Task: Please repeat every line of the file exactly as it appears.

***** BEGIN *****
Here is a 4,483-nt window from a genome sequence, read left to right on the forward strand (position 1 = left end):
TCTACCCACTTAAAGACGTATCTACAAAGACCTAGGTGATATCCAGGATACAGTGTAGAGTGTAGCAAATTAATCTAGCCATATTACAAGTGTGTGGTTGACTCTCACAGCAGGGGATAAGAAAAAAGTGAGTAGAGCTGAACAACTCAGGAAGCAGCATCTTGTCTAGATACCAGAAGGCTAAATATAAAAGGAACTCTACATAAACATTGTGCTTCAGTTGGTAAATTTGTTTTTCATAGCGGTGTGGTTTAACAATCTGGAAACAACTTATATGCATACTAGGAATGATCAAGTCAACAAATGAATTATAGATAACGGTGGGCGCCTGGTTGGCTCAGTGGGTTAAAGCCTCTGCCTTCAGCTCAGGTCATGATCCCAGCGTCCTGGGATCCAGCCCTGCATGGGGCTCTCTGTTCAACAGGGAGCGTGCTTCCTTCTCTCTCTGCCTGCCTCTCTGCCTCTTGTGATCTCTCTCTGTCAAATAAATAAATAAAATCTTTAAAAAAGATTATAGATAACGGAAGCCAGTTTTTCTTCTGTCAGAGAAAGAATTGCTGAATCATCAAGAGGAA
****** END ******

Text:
Here is a 4,483-nt window from a genome sequence, read left to right on the forward strand (position 1 = left end):
TCTACCCACTTAAAGACGTATCTACAAAGACCTAGGTGATATCCAGGATACAGTGTAGAGTGTAGCAAATTAATCTAGCCATATTACAAGTGTGTGGTTGACTCTCACAGCAGGGGATAAGAAAAAAGTGAGTAGAGCTGAACAACTCAGGAAGCAGCATCTTGTCTAGATACCAGAAGGCTAAATATAAAAGGAACTCTACATAAACATTGTGCTTCAGTTGGTAAATTTGTTTTTCATAGCGGTGTGGTTTAACAATCTGGAAACAACTTATATGCATACTAGGAATGATCAAGTCAACAAATGAATTATAGATAACGGTGGGCGCCTGGTTGGCTCAGTGGGTTAAAGCCTCTGCCTTCAGCTCAGGTCATGATCCCAGCGTCCTGGGATCCAGCCCTGCATGGGGCTCTCTGTTCAACAGGGAGCGTGCTTCCTTCTCTCTCTGCCTGCCTCTCTGCCTCTTGTGATCTCTCTCTGTCAAATAAATAAATAAAATCTTTAAAAAAGATTATAGATAACGGAAGCCAGTTTTTCTTCTGTCAGAGAAAGAATTGCTGAATCATCAAGAGGAA